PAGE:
What You Need to Know: West Mercia Q&A on Firearms Licensing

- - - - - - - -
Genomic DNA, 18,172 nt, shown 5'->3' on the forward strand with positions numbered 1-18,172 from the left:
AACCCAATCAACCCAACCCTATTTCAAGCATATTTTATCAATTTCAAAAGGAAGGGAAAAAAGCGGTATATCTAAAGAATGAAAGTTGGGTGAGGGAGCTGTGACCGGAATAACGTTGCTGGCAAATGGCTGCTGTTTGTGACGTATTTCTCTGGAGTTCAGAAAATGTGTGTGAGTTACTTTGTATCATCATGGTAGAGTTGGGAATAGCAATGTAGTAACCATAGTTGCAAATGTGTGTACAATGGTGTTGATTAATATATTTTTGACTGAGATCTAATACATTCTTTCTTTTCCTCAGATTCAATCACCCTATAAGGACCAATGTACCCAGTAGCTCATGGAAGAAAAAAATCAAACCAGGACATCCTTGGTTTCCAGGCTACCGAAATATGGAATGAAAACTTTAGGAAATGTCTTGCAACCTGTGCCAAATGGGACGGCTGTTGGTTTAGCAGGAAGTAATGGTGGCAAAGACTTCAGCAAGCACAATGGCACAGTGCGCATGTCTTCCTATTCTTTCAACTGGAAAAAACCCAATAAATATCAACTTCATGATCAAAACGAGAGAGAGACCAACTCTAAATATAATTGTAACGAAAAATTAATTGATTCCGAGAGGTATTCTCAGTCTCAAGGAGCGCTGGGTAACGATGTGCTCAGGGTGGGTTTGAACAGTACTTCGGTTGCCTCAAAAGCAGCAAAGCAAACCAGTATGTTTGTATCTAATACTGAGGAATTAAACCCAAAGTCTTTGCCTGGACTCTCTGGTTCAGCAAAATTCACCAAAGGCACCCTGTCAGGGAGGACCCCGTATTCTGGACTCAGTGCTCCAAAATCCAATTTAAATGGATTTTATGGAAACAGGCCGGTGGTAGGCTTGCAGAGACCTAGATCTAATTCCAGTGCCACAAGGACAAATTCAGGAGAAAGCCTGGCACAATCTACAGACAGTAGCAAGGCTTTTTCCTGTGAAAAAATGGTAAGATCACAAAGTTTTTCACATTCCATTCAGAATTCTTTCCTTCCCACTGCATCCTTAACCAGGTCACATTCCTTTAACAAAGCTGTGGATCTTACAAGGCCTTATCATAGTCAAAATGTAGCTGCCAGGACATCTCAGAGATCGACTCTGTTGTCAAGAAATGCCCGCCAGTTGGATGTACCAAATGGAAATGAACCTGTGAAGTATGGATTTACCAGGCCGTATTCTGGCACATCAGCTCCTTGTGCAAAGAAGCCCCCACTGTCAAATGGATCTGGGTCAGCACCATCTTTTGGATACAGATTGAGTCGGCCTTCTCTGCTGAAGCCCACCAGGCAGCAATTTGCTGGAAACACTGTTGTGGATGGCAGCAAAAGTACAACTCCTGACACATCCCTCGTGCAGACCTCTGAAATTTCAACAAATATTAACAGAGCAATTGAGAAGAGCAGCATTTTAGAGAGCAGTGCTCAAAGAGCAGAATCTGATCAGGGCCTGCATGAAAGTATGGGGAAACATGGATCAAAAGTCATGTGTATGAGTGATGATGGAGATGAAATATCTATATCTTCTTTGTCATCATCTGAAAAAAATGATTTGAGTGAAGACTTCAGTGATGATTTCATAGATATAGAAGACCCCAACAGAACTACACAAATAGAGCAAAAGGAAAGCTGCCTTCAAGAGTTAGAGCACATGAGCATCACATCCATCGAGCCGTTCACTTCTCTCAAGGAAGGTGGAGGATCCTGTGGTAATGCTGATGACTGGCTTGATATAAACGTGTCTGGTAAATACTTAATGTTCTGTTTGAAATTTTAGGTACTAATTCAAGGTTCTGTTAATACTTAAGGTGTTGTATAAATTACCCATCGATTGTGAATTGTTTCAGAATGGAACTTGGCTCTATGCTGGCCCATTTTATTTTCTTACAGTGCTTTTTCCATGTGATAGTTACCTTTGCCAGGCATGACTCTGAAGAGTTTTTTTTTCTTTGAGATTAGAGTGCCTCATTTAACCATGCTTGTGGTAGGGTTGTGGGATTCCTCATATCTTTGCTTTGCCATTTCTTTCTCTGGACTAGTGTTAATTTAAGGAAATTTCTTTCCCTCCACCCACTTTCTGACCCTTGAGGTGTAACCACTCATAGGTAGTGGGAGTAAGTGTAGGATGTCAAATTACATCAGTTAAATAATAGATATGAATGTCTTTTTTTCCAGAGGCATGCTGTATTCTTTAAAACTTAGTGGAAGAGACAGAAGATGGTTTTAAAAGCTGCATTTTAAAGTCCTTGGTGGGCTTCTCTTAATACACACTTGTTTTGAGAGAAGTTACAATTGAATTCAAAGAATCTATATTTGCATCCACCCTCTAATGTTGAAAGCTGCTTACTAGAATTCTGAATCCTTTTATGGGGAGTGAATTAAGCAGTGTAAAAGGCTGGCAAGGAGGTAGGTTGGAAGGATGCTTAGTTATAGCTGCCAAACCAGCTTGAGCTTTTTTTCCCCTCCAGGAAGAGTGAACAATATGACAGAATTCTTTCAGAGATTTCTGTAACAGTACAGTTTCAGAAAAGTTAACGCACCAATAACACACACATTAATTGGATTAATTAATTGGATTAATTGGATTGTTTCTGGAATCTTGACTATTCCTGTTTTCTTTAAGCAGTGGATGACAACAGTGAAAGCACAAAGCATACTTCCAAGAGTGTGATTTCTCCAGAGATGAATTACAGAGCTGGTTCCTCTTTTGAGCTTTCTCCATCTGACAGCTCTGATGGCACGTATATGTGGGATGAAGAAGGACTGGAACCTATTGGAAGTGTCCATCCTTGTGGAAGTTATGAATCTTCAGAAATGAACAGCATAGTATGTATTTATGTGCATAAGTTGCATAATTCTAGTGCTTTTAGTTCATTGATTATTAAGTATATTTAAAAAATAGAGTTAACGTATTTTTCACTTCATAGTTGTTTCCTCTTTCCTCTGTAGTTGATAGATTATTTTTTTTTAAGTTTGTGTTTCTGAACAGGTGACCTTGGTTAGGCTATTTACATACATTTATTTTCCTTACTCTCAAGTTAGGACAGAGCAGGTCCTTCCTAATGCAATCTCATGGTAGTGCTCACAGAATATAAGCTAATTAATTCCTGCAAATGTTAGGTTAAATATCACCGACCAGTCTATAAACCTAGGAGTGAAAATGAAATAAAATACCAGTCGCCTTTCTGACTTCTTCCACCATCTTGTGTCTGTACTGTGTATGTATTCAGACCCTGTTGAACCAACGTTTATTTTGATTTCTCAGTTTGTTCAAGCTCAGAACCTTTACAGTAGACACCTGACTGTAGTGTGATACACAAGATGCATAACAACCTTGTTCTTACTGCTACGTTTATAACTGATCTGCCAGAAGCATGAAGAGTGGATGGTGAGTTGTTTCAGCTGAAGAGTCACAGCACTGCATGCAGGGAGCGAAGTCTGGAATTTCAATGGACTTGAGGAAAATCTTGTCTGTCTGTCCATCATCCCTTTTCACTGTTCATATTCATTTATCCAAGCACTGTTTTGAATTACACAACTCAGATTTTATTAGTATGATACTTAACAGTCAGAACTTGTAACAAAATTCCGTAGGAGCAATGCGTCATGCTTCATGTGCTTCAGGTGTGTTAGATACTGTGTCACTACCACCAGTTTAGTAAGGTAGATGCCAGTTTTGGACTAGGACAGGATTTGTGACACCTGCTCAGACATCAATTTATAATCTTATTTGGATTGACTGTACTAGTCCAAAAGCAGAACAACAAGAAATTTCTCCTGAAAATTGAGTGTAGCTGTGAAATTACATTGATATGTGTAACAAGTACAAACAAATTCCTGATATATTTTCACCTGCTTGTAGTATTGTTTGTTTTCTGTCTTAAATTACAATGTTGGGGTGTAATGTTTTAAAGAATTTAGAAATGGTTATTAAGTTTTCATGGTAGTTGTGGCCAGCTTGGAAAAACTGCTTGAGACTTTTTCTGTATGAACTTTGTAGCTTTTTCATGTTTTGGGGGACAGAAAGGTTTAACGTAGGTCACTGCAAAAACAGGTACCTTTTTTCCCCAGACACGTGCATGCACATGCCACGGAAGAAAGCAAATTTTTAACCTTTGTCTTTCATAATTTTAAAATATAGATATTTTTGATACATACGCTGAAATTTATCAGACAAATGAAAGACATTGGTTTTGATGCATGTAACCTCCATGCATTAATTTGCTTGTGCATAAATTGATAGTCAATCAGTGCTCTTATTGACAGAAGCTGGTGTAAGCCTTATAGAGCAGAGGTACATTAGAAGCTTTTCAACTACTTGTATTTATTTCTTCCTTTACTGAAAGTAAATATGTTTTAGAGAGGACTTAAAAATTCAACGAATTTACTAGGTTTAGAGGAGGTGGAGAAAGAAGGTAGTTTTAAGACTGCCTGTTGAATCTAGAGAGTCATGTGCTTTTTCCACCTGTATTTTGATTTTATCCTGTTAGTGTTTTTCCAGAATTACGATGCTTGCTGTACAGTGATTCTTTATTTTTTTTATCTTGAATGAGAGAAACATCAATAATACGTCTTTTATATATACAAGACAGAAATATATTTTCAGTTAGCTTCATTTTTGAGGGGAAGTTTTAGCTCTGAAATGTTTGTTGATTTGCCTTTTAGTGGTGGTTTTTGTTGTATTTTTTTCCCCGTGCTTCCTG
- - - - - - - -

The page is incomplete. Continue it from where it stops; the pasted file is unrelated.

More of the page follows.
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When gas was introduced onto the battlefield in 1915 (at the battle of Ypres, Belgium), it was common to use large cylinders that would send billowing clouds of gasses like Xylyl bromide and chlorine towards the enemy lines. Soldiers developed several ways to warn each other of inbound gas. Whenever the hiss of a gas cylinder or explosion of a shell was heard, a lookout would yell “gas!” to everyone in earshot. To communicate the warning up and down the lines, everything from church bells to air horns was used. Eventually, the men found that klaxon horns and wooden alarm rattles worked best. Alarm rattles were preferable because they were lightweight, easy to carry, and had a simple design. The rattle worked by whirling the device overhead, which caused a loud whirring sound. The gas alarm rattle was made primarily of wood. These alarms sometimes went missing in the trenches or were used as dry kindling for cooking fires which was in short supply. The gas alarm rattle was sometimes referred to as a ‘Policeman’s rattle’ because they were similar to those used by civilian police. Made from hardwood and 28 ½ cm in length and 5 ½ cm thick with a revolving handle *marked underneath with a Broad Arrow above 68 G and the one side ‘W.B Ltd 1918* attached to a cog also made of wood when spun, which in turn makes the rattle noise. This rattle is in remarkably good condition for its age, which has been saved from the trenches of WWI (and the cooks’ fire). The price includes UK delivery. MISC 918.